With the party’s 2020 race wide open, business and celebrity names are being floated
A political outsider won the US presidential election in 2016, using his television fame and business reputation to power the Republican party to control of both houses of Congress. As they reel from Donald Trump’s victory, will Democrats look beyond the usual roster of elected officials for a candidate in 2020?
Facebook founder Mark Zuckerberg, Starbucks chief executive Howard Schultz and tech billionaire turned-reality TV star Mark Cuban have all been mooted as potential candidates in recent months. Two new names were added to this business-celebrity mix this week when Oprah Winfrey gave an interview in which she hinted at White House interest and a news report claimed that Bob Iger, chief executive of Walt Disney, had sounded out friends about a potential run.
The election of Mr Trump has changed the game for outsider candidates, says Matt Bennett, co-founder of the Democratic think-tank Third Way and alumnus of Bill Clinton’s White House. “Trump’s election made clear that marching up the ladder of elective office to the White House is no longer necessary,” he says.
For the first time since 1992, the Democratic party has “no heir apparent”, he adds. “It’s no surprise that the prospective field is large and varied. And it will get much bigger before it gets smaller.” Ms Winfrey suggested in a Bloomberg Television interview that she had questioned her previous assumptions about the White House after Mr Trump’s election win. Before his win “I thought, ‘Oh, gee, I don’t have the experience. I don’t know enough’,” she said. “And now I’m thinking . . . oh!” A story in The Hollywood Reporter, meanwhile, claimed that Mr Iger had told friends he was considering a presidential run. A person close to Mr Iger, who has overseen a decade of growth at the owner of Pixar, Marvel and ESPN, played down the report but said he had been approached by a number of prominent individuals on the east and west coasts who had urged him to run. In previous years Mr Iger has also been mentioned as a potential candidate for statewide office in California but he has not publicly expressed any interest. His contract at Disney is up in June 2018 although he has said he is open to extending it. Should Mr Iger and other outside contenders decide to run, they will face a Democratic field that is wide but thin, providing ample opportunity for outsiders. While liberal firebrands such as Elizabeth Warren and Bernie Sanders are seen as two of the party’s new standard bearers following Hillary Clinton’s loss, most Democratic leaders believe they are too far to the left to win a general election race. Also, Mr Sanders’ age is likely to be a factor: he will be 79 by the time of the next election.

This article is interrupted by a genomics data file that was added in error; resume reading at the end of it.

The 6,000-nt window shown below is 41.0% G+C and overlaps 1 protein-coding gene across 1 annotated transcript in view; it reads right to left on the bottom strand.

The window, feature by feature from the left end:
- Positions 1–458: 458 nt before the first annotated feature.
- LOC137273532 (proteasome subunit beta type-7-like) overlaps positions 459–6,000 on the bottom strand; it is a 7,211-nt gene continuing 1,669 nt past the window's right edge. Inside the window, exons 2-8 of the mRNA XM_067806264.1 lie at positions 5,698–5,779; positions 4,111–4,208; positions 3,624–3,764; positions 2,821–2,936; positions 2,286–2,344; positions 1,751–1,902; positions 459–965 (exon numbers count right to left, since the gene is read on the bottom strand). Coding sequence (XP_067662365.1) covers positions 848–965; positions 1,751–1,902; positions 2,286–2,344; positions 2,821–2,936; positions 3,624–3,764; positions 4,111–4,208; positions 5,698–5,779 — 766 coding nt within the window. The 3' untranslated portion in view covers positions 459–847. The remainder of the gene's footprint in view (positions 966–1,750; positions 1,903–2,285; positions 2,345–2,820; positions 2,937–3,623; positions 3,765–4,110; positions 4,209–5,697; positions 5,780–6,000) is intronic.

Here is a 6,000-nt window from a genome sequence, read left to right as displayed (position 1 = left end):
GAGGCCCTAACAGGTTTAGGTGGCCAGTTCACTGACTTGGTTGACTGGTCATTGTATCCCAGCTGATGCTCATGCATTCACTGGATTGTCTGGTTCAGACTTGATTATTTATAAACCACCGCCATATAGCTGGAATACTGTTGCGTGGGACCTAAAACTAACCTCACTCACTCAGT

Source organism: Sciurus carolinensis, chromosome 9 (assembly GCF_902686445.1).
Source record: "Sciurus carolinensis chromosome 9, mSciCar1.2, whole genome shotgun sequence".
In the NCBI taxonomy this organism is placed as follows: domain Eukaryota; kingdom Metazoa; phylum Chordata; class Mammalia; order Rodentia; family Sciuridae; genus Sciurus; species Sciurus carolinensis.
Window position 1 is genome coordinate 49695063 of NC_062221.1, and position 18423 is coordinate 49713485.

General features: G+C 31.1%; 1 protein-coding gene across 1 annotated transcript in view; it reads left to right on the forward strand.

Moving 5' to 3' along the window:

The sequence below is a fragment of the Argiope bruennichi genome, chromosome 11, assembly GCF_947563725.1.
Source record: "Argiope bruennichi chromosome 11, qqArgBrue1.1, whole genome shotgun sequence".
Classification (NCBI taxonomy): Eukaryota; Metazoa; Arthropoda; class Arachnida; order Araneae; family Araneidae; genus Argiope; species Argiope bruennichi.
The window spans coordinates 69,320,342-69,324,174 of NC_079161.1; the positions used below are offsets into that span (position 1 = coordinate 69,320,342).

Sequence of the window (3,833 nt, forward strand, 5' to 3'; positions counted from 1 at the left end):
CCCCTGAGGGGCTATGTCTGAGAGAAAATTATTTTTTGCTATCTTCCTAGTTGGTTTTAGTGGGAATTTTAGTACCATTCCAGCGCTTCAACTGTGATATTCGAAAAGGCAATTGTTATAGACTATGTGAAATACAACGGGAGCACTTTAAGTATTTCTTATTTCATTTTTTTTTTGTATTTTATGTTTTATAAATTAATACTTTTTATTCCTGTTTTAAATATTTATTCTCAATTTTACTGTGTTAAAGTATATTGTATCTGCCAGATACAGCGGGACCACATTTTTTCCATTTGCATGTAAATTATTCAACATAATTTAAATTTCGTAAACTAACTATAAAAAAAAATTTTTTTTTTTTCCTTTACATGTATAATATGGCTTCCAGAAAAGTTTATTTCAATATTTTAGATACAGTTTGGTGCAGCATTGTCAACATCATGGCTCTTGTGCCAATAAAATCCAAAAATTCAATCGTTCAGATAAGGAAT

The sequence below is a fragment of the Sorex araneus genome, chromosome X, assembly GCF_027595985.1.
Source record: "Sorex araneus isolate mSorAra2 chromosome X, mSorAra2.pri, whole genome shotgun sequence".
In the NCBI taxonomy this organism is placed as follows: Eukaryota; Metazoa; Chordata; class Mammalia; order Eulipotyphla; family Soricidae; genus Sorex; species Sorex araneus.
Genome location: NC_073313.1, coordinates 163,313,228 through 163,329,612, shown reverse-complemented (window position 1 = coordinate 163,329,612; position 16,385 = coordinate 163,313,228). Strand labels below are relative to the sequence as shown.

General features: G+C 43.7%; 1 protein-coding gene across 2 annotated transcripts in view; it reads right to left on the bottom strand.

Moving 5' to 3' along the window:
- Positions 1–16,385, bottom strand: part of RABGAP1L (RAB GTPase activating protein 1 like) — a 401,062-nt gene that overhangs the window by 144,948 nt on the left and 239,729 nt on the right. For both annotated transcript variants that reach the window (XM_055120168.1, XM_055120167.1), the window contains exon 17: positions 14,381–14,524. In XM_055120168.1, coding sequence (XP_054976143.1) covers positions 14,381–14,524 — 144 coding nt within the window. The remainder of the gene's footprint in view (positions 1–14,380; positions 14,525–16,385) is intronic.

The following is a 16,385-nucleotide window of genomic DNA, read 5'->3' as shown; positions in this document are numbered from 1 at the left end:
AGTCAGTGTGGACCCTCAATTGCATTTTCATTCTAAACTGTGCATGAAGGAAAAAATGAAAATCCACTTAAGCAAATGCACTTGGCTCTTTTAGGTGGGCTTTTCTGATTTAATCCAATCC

Prominent younger Democrats such as Julian Castro, the former Secretary of Housing and Urban Development, and Tom Perez, the newly elected head of the Democratic National Committee, are believed to lack the star power and experience to win a national election. And newer faces, such as Kamala Harris, the former attorney-general of California and first-term California senator, are seen as untested. “Oftentimes the opposition party will look for qualities and attributes in its candidate that are different from the other side,” said Bill Carrick, a Democratic party consultant whose clients have included Dianne Feinstein and Mr Clinton. After four years of Mr Trump “the Democratic party and its activists may say: what we really need now is someone not like Trump but someone who knows how to work within the political process”. The potential outsider candidates who have been mooted recently are “intriguing”, Mr Carrick adds. “Bob Iger is strategic and he’s a planner . . . he has all the qualities that would make him a good presidential candidate.” Meanwhile, Mr Cuban, the billionaire owner of the Dallas Mavericks basketball franchise — and an outspoken critic of the new president during last year’s campaign — “could match Trump tweet for tweet”.
Many in the party say it is hard to imagine a billionaire executive such as Mr Cuban or Mr Zuckerberg connecting with the Democratic base — with perhaps Ms Winfrey being the one exception. While Mr Trump may have been able to use his business success to his advantage, Republican voters were able to relate to his Queens roots, political incorrectness and brash rhetoric. It is unclear whether Mr Iger, Mr Zuckerberg or Mr Schultz could connect with working class voters in the same way. It is also doubtful that an outsider would be able to fix the Democratic party’s underlying problems — mainly, reconnecting with white working class voters and finding a new supply of talent. “We’ve got to do a better job of generating talent at the state and local level. We failed clearly at that,” says Jim Manley, a Democratic strategist and former aide to senators Harry Reid and Ted Kennedy. As for the new celebrity candidates, he adds: “If this is the best we’ve got, we’re in a world of hurt right now.”